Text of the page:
Count I of the charge, the attempt count, stated that with the intent to commit the offense of residential burglary, defendant and others "performed a substantial step toward the commission of that offense, in that without authority, they knowingly pried on the sliding glass door and attempted to twist the door knobs off of a door to the dwelling place of Charles B. Craver * * *, with the intent to enter that dwelling place and commit therein a theft." (Emphasis added.) Count II, the conspiracy charge, stated defendant and others "with the intent that the offense of residential burglary, * * * be committed, agreed with each other to the commission of that offense and performed an act in furtherance of that agreement in that they attempted to enter the dwelling place of Charles B. Craver * * *, by prying on a sliding glass door and attempting to pry the door knob off of a door in that dwelling place." (Emphasis added.)

The Criminal Code of 1961 defines conspiracy as follows:

"A person commits conspiracy when, with intent that an offense be committed, he agrees with another to the commission of that offense. No person may be convicted of conspiracy to commit an offense unless an act in furtherance of such agreement is alleged and proved to have been committed by him or by a co-conspirator." Ill. Rev. Stat. 1983, ch. 38, par. 8-2(a).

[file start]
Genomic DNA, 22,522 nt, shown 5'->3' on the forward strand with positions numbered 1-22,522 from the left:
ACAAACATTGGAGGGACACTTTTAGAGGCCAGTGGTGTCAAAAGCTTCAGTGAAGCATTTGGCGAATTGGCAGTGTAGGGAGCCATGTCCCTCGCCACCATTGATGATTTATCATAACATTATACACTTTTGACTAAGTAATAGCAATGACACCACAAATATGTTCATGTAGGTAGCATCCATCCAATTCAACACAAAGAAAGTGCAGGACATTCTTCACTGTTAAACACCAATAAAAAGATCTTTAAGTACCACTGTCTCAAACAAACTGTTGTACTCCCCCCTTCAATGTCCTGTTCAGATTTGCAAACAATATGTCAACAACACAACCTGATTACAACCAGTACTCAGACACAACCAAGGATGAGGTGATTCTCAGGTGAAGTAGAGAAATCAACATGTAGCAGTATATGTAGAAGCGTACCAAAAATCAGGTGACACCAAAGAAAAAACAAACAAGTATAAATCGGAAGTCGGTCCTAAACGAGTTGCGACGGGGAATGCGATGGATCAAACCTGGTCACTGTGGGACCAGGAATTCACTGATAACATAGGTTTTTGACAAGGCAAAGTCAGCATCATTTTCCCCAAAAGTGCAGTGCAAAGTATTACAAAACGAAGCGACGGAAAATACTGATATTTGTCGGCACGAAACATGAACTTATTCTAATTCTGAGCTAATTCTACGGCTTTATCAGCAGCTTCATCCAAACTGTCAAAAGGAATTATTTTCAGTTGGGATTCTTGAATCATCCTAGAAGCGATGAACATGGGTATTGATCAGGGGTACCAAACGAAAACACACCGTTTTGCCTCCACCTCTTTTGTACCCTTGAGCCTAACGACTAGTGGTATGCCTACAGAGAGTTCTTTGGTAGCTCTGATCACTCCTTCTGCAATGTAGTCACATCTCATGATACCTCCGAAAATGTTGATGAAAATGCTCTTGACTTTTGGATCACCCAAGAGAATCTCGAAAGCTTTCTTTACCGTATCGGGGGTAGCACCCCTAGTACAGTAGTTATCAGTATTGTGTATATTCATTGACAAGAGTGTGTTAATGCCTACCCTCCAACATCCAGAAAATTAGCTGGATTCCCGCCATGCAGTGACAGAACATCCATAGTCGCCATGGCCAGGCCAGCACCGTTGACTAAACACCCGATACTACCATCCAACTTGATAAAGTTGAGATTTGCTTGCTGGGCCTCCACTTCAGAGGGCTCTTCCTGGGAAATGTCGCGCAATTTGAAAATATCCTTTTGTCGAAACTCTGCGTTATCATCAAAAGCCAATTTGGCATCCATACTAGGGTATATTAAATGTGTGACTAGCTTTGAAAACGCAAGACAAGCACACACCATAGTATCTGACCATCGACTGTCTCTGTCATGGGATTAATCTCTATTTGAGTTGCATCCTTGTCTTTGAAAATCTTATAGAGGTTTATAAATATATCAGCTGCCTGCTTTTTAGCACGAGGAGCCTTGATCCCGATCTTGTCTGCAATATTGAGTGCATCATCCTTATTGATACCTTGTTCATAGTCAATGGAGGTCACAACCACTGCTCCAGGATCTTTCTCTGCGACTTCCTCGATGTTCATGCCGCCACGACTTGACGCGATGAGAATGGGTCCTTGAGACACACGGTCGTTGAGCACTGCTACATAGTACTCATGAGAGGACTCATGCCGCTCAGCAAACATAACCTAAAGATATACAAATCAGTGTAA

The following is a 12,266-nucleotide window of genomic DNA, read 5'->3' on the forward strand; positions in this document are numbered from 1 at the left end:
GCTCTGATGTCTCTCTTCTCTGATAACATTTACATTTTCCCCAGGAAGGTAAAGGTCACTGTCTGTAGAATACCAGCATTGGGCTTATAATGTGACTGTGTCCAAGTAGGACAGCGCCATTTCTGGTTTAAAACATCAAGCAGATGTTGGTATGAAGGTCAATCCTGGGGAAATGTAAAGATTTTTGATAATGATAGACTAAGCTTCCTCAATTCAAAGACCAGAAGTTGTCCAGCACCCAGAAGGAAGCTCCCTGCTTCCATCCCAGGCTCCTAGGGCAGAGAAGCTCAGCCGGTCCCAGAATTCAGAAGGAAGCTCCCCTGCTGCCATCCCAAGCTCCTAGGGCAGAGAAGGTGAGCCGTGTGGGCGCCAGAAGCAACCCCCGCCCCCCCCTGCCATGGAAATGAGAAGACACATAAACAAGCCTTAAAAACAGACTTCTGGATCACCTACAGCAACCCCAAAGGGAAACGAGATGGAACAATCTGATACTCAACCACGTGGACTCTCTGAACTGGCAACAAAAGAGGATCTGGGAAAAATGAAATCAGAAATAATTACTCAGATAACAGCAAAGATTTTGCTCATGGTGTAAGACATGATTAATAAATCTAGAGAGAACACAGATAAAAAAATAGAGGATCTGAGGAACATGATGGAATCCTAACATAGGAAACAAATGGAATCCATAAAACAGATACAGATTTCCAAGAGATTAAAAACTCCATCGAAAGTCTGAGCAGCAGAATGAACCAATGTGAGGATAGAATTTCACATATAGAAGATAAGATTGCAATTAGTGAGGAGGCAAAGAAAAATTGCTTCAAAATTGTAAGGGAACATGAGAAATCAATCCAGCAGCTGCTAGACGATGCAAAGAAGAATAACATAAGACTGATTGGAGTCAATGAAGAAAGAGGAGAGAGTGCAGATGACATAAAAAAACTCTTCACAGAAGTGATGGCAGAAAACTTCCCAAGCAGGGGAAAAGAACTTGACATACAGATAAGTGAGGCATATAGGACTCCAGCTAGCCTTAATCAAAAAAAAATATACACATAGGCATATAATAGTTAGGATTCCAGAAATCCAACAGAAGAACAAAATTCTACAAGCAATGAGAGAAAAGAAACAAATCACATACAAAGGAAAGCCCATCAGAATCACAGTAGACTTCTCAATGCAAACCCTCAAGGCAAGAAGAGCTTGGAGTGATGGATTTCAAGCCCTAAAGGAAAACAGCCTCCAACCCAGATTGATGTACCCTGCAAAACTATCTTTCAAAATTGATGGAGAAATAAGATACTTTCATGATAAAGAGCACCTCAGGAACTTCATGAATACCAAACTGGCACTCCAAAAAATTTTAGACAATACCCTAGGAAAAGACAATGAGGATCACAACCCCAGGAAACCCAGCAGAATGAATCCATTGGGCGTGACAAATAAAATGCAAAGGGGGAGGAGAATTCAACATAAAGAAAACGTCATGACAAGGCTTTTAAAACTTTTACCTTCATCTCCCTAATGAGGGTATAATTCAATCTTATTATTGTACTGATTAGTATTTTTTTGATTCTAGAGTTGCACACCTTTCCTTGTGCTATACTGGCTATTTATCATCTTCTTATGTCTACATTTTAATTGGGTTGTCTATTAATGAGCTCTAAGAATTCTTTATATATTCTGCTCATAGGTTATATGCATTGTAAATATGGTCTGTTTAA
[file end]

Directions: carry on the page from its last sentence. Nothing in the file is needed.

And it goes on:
The Criminal Code of 1961 defines attempt in the following way:

"A person commits an attempt when, with intent to commit a specific offense, he does any act which constitutes a substantial step toward the commission of that offense." Ill. Rev. Stat. 1983, ch. 38, par. 8-4(a).

Section 2-9 of the Criminal Code of 1961 defines the elements of the included offense doctrine as follows:

"`Included offense' means an offense which

(a) Is established by proof of the same or less than all of the facts or a less culpable mental state (or both), than that which is required to establish the commission of the offense charged." (Ill. Rev. Stat. 1983, ch. 38, par. 2-9.)

In determining whether an offense is an included offense of another, we may look either to the statutory definition of each offense or, as here, to the offenses as charged. People v. Mays (1982), 91 Ill.2d 251, 437 N.E.2d 633; People v. Cramer (1981), 85 Ill.2d 92, 421 N.E.2d 189.

As charged here, every element of the attempt offense, namely, the taking of a substantial step toward the commission of residential burglary by prying on the door, etc., with the intent to commit that offense, was also charged as an element of the conspiracy offense. That charge also included allegations of an agreement. Accordingly, by definition, the attempt offense was pleaded as an included offense of conspiracy. And under King, only one conviction and sentence can stand.